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Being Single (and Undocumented) is Hard

Did you guys see that article “Being Single is Hard” by Emma Lindsay? It was great. I read it out loud twice. I shared it with friends and coworkers. It was empathetic and real.

And it got me thinking about marriage and being single and undocumented. You see, it’s all of what that article said. And more.

The reality is: If I got married to an American citizen, I would no longer be undocumented.

This leads to people falsifying marriages so they can get papers. It leads to selective dating of only American citizens. And, for me, it also adds a lot of pressure. Because suddenly dating isn’t just about dating, it’s about the possibility of everything changing. Or it’s a waste of time—time that could’ve been used to be with someone else with whom it’d work out.

There’s also the obvious. How will this guy react to knowing I’m undocumented?

I like taking pictures of trees from underneath them. This one was in New Orleans (one of my favorite cities).

But even more than that, I hate the thought that I would owe this man so much. His marrying me would make me a citizen of this country I’ve been living in since I was 7 years old. What could I bring to the table that could ever even it out? How can I ever compete with that? I fear he’d hold it against me. Or worse: that I’d feel indebted to him and act like I were indebted to him for the rest of my life, despite his reassurances.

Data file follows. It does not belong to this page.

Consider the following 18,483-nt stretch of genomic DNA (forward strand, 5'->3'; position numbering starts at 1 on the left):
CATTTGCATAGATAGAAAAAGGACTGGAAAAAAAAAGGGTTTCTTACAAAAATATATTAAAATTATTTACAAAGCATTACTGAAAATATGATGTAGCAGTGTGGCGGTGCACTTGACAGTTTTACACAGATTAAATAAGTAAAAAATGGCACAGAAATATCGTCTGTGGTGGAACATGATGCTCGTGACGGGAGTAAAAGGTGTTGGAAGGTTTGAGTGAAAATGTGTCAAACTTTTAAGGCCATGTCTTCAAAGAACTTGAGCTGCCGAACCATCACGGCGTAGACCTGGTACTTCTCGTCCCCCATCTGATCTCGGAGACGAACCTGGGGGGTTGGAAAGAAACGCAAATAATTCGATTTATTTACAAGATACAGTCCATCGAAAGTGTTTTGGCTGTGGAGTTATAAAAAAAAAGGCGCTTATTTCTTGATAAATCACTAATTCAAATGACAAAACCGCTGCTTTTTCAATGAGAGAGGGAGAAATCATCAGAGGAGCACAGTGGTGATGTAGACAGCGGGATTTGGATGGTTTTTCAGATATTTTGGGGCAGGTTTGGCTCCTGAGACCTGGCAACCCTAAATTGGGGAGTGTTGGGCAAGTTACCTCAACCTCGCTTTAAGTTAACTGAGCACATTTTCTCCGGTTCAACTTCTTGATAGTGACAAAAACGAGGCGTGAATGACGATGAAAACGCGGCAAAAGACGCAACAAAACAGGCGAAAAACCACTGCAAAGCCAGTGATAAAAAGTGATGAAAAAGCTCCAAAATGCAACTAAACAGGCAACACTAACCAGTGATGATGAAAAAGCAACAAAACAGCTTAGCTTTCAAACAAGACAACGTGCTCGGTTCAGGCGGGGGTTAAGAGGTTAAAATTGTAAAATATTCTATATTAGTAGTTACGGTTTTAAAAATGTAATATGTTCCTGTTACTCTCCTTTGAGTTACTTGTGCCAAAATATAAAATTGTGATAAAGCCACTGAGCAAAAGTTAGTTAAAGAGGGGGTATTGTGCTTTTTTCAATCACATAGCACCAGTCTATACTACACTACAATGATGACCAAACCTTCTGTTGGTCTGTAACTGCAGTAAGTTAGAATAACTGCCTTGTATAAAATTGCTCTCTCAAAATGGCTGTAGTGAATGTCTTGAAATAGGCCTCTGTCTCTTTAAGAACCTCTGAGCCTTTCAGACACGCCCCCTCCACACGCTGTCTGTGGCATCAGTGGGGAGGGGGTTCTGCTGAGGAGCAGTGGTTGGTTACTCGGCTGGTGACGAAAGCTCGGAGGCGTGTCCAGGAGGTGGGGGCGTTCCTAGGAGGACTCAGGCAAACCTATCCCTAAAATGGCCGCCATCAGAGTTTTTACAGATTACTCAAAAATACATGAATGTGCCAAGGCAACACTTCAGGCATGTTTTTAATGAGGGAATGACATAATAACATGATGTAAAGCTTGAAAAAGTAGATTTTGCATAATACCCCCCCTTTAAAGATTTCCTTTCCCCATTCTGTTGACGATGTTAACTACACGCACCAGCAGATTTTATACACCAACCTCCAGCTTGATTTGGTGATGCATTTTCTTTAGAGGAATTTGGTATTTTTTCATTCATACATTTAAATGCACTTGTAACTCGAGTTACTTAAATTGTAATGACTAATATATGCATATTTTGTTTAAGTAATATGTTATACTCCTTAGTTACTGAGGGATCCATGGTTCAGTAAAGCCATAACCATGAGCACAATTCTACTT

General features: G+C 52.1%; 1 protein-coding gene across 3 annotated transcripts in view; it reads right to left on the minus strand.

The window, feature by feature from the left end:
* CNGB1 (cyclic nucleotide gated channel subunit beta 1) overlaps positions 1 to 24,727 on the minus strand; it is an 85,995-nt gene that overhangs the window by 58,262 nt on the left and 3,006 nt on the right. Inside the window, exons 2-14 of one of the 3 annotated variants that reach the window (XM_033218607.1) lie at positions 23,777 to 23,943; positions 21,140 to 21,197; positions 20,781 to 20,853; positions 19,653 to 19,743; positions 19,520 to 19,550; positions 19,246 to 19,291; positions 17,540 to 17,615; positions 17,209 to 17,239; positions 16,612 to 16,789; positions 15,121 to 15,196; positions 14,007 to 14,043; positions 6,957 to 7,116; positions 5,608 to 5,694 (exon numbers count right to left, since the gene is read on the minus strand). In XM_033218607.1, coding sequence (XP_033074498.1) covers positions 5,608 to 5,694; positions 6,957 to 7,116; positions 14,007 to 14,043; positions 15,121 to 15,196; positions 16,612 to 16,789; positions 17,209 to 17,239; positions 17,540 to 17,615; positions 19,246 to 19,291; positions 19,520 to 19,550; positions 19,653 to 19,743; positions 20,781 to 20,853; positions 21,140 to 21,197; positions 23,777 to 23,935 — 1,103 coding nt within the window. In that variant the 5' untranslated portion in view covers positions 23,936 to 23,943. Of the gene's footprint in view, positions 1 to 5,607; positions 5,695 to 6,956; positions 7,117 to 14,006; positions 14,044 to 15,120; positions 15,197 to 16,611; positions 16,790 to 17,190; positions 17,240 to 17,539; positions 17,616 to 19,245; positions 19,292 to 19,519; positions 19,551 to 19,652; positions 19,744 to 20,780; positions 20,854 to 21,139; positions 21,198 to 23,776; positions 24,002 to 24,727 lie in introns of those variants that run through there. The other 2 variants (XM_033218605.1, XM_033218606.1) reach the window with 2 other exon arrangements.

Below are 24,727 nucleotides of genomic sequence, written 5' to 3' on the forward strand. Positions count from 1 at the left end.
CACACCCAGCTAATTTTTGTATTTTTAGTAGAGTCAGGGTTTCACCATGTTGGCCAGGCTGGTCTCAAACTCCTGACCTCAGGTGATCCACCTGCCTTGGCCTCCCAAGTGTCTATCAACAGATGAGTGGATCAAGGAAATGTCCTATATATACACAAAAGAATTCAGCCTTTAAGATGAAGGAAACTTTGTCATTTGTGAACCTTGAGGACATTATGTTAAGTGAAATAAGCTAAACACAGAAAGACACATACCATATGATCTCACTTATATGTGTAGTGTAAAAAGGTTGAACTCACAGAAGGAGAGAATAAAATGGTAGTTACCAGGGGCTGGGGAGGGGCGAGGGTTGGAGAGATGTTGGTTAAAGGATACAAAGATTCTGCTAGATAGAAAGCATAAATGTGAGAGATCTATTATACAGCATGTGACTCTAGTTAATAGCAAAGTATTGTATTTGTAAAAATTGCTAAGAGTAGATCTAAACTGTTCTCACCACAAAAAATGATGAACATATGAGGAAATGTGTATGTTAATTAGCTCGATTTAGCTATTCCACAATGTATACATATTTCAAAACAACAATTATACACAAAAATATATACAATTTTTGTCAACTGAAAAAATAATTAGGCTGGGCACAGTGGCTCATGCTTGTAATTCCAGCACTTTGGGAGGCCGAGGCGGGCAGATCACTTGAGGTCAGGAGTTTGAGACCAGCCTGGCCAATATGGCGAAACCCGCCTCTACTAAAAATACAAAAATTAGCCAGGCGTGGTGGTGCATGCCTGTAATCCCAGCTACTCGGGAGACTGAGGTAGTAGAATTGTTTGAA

Add to that the fact that I’m Christian and I’ve followed all the rules I was expected to follow. That means I haven’t really dated. So my not dating has not only made it so I’m 27 and unmarried, but I’m also 27 and still undocumented.

I wish I could turn it off. I wish I could not think about all of this when it comes to dating. That I could just go for it carefree and hopeful. But I carry it with me. When do you tell a guy you’re undocumented? (Maybe referring him to this blog post is the answer.) What will he think of me? Will he think I’m with him just because of documents? Would he hold it against me? Is he ready to go through all the immigration processes marrying me would require? I carry these questions with me.

So yes to the article about how being single is hard. All that she said is so true. The expectation that we’re supposed to make ourselves “better” so we can get married. The fact that it’s harder to be healthy when you’re single. The lack of physical touch (especially when you’re Christian and restricted). Yes. All of these are a thing.

But, gosh, being single and undocumented is really really hard.

On Giving Back